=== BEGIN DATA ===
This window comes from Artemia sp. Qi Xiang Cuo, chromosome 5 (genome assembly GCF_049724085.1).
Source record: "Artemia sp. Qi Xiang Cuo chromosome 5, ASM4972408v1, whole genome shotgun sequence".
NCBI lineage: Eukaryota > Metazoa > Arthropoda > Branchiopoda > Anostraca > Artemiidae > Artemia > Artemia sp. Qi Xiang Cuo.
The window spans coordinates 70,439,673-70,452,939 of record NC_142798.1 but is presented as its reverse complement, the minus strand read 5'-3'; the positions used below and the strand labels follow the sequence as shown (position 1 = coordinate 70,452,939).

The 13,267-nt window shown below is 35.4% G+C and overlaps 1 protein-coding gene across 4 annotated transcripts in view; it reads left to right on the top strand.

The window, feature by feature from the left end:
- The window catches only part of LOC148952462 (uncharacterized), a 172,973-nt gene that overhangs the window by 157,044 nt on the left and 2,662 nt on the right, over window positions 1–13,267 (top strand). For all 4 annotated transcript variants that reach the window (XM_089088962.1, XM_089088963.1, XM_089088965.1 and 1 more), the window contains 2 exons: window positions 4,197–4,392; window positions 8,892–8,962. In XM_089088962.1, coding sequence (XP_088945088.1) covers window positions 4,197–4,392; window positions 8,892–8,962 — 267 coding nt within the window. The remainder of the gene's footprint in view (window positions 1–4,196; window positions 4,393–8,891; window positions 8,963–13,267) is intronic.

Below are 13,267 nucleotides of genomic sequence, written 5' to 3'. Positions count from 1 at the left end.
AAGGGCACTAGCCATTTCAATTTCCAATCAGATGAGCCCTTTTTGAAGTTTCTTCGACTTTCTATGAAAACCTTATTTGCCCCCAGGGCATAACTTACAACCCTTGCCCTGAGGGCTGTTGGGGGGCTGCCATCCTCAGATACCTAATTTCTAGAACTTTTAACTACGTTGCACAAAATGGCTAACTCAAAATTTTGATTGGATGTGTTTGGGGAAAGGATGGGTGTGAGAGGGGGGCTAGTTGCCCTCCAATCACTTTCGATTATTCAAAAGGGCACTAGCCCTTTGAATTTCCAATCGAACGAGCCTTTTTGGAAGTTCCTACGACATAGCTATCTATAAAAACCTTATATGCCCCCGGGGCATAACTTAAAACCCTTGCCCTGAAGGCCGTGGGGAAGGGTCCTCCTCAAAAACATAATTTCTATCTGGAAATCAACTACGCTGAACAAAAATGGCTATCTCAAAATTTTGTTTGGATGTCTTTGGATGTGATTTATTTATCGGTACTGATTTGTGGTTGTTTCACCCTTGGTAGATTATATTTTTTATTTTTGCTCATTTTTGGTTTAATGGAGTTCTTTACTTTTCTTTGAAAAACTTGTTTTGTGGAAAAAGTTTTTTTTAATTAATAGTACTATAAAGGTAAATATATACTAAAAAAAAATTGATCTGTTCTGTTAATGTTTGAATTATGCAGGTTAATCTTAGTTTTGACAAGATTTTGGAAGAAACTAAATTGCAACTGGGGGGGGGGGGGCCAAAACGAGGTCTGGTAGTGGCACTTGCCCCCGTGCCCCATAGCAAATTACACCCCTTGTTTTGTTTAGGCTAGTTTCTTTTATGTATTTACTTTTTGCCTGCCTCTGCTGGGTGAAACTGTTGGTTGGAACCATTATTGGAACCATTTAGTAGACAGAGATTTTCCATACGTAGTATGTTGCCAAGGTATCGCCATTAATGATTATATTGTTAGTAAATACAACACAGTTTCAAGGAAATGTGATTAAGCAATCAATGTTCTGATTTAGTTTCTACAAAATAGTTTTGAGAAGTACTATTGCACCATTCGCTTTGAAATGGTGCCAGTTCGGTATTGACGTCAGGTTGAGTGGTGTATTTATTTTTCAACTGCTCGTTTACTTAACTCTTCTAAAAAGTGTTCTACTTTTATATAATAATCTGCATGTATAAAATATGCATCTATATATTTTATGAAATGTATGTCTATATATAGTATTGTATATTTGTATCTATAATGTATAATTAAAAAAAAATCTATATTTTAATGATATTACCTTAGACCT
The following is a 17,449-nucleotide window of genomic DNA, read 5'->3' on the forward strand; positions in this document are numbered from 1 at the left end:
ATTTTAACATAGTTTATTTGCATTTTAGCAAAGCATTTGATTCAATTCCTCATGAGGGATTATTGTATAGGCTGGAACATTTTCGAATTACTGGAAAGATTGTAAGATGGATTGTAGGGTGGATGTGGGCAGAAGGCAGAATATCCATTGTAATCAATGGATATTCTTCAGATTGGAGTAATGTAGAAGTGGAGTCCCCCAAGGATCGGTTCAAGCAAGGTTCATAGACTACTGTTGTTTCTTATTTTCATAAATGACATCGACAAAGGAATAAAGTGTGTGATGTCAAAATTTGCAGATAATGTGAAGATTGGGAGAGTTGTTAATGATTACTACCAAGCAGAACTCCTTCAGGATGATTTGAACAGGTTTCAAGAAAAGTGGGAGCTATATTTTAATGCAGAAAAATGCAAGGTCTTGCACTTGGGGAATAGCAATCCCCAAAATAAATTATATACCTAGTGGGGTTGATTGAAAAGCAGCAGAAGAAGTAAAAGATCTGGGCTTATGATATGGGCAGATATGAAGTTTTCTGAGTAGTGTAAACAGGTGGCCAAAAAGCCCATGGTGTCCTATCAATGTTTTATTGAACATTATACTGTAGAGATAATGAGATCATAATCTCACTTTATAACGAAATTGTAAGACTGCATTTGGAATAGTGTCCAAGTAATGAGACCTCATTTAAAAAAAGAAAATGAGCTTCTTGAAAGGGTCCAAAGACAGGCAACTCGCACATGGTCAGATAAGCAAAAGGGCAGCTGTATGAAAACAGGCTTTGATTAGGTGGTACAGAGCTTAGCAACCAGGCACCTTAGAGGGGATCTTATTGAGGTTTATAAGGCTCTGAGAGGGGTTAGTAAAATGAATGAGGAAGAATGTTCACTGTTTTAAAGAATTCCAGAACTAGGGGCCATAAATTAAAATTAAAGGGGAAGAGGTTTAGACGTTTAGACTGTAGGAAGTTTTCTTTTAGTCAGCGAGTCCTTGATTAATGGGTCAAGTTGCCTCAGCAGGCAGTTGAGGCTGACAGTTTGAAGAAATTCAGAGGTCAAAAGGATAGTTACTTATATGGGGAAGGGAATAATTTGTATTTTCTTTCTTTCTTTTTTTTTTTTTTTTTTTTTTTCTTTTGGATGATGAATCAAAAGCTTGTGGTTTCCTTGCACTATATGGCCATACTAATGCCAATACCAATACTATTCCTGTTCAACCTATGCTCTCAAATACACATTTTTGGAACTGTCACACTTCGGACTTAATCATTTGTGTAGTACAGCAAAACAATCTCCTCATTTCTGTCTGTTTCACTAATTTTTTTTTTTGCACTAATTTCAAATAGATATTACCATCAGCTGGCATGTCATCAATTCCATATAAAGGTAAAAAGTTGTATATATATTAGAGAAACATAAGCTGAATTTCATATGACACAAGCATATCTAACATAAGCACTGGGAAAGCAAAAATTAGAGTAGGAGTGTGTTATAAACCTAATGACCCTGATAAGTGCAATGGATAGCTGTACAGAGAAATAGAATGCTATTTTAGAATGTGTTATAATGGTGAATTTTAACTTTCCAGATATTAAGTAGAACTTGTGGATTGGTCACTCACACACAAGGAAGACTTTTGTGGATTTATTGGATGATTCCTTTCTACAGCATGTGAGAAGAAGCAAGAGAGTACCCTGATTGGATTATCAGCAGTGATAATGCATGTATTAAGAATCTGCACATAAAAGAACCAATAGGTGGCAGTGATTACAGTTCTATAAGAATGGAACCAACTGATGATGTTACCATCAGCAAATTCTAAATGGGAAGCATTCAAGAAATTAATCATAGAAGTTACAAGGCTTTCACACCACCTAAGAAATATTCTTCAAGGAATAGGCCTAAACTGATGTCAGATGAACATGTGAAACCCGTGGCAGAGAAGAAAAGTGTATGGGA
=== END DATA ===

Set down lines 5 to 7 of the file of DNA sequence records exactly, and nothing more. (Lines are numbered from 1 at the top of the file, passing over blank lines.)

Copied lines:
The 13,267-nt window shown below is 35.4% G+C and overlaps 1 protein-coding gene across 4 annotated transcripts in view; it reads left to right on the top strand.

The window, feature by feature from the left end:
- The window catches only part of LOC148952462 (uncharacterized), a 172,973-nt gene that overhangs the window by 157,044 nt on the left and 2,662 nt on the right, over window positions 1–13,267 (top strand). For all 4 annotated transcript variants that reach the window (XM_089088962.1, XM_089088963.1, XM_089088965.1 and 1 more), the window contains 2 exons: window positions 4,197–4,392; window positions 8,892–8,962. In XM_089088962.1, coding sequence (XP_088945088.1) covers window positions 4,197–4,392; window positions 8,892–8,962 — 267 coding nt within the window. The remainder of the gene's footprint in view (window positions 1–4,196; window positions 4,393–8,891; window positions 8,963–13,267) is intronic.